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    John Woodcock Graves the younger [with] Truganinni, 1800s -

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Truganini (1812 - 1876)

Bruny Island, Tasmania, Australia
May 1876
Hobart, Tasmania, Australia
Aboriginal spokesperson and Aboriginal leader
Alternative Names
  • Lalla Rookh (also known as)
  • Trucanini (also known as)
  • Trugernanner (also known as)
  • Trukanini (also known as)


Truganini was the daughter of Mangana, chief of the Bruny Island people. A survivor of The Black Wars that accompanied European settlement in Tasmania, her life epitomises the story of colonial encounters in Tasmania, the clash of two disparate cultures and the resistance and survival of indigenous Tasmanians.

After losing her mother, her sister and her prospective husband at a young age, all of them the victims of colonial violence, Truganini worked hard in the early 1830s to unify what was left of the indigenous communities of Tasmiania. An intelligent, energetic and resourceful woman, she worked with white authorities to protect other survivors of The Black Wars who had been forcibly removed from their homelands. In 1830 George Augustus Robinson, a Christian missionary was hired to round up the rest of the indigenous population and he settled them on Flinders Island. Truganini and her husband, Woorrady, helped Robinson in this venture in the hope that removing them would protect them from further violence. Unfortunately, the shock of resettlement, combined with the unsanitary conditions the people were forced to live in, proved fatal and the resettlement program did not work.The result was the virtual annihilation of the one hundred or so people left - mainly due to malnutrition and illness.

Truganini went with Robinson to Port Phillip in 1839 where a similar settlement was attempted with mainland nations, again with disastrous results. This time, having learnt from the Tasmanian experience, Truganini joined with the Port Phillip people when they resisted Robinson's plans but she was captured and sent back to Flinders Island.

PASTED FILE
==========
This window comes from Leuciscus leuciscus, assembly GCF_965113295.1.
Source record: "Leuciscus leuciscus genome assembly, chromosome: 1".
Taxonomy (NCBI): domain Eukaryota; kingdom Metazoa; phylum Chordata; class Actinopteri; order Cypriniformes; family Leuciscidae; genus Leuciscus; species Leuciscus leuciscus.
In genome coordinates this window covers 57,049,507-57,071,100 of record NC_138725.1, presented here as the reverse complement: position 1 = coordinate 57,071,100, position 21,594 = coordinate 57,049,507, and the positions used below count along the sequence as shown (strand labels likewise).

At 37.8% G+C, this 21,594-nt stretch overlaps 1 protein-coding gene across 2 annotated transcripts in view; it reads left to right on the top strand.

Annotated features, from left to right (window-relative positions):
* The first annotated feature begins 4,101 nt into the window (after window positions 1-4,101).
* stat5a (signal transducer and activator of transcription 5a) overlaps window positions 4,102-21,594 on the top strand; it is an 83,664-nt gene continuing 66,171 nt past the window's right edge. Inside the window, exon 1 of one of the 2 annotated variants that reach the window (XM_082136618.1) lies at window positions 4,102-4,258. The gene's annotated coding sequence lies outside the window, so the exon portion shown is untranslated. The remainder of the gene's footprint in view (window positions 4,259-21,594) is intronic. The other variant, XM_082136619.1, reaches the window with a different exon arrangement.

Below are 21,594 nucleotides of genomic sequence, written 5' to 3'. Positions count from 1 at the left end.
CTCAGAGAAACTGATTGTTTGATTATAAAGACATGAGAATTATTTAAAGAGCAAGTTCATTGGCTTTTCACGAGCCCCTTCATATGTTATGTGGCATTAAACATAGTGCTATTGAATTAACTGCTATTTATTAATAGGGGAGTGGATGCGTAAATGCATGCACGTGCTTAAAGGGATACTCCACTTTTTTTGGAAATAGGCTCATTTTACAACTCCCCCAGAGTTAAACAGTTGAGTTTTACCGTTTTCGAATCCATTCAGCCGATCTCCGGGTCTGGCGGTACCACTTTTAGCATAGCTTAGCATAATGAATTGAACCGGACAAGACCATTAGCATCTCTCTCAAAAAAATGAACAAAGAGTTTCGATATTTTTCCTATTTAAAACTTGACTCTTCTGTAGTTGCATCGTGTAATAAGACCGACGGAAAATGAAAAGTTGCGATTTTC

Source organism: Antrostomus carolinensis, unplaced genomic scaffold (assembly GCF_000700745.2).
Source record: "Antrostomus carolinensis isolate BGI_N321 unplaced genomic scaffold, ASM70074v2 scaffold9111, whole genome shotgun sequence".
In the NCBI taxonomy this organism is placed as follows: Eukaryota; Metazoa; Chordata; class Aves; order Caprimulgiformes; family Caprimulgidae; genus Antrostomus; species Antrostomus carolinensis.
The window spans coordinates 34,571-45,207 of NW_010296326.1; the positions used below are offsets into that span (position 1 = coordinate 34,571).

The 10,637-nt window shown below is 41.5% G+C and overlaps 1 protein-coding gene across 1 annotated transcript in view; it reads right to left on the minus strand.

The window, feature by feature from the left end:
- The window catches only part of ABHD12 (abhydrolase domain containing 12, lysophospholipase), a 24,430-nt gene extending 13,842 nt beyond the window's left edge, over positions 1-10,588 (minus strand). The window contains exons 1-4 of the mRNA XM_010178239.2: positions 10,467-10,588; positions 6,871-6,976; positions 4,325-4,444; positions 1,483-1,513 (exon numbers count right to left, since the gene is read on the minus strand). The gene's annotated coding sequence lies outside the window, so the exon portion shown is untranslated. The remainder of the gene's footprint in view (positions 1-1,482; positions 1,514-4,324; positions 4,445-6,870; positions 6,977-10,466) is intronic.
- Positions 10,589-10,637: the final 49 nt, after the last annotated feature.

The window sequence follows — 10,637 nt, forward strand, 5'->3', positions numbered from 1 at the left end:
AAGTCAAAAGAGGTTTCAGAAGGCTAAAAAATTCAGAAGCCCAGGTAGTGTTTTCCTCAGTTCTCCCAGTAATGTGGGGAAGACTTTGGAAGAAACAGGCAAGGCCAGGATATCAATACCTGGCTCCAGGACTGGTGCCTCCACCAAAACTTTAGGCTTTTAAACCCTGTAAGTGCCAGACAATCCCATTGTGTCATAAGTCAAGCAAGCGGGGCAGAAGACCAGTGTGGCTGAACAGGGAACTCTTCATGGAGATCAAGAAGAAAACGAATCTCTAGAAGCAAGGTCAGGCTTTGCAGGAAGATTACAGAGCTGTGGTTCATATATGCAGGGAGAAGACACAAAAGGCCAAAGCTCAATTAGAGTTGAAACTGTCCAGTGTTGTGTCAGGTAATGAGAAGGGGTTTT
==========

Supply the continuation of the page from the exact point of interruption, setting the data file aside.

In 1856 there were only a few remaining indigenous survivors left in Tasmania, Truganini among them, who were taken to Oyster Bay. By 1873, except for Truganini, all of the people taken there had died. Truganini was moved to Hobart where she died in 1876. She had no known descendants.

Even in death she was not left in peace. Her skeleton was on display in the Tasmanian Museum from 1904 to 1907. It was not until 1976 that her remains received a proper burial. Aboriginal rights workers cremated Truganini and spread her ashes on the D'Entrecasteaux Channel, close to her birthplace.

Despite being labelled as such for many years, Truganini was not the 'last Tasmanian Aborigine', as the population of mixed descent Aboriginal people living in Tasmania readily attests to. Nevertheless, the story of her life and death remains immensely important, not only as a symbol of the plight of indigneous Australians, but as an example of the insenstivity of museum practices.

Sources used to compile this entry: 'Truganini', Significant Tasmanian Women , A project of Women Tasmania (Department of Premier and Cabinet), URL:, [accessed 2004-10-18].

Archival resources

Australian Institute of Aboriginal and Torres Strait Islander Studies (AIATSIS)

  • Photographs of William Lanne and Truganini taken in Tasmania, 1866, RCS.001.BW; Australian Institute of Aboriginal and Torres Strait Islander Studies (AIATSIS). Details
  • Skeletal remains of Truganini, 1973, MEUMANN.F01.CS; Australian Institute of Aboriginal and Torres Strait Islander Studies (AIATSIS). Details

Digital resources

John Woodcock Graves the younger [with] Truganinni
1800s -


Nikki Henningham and Leonarda Kovacic

Site-wide information and acknowledgements

National Foundation for Australian Women The University of Melbourne, eScholarship Research Centre

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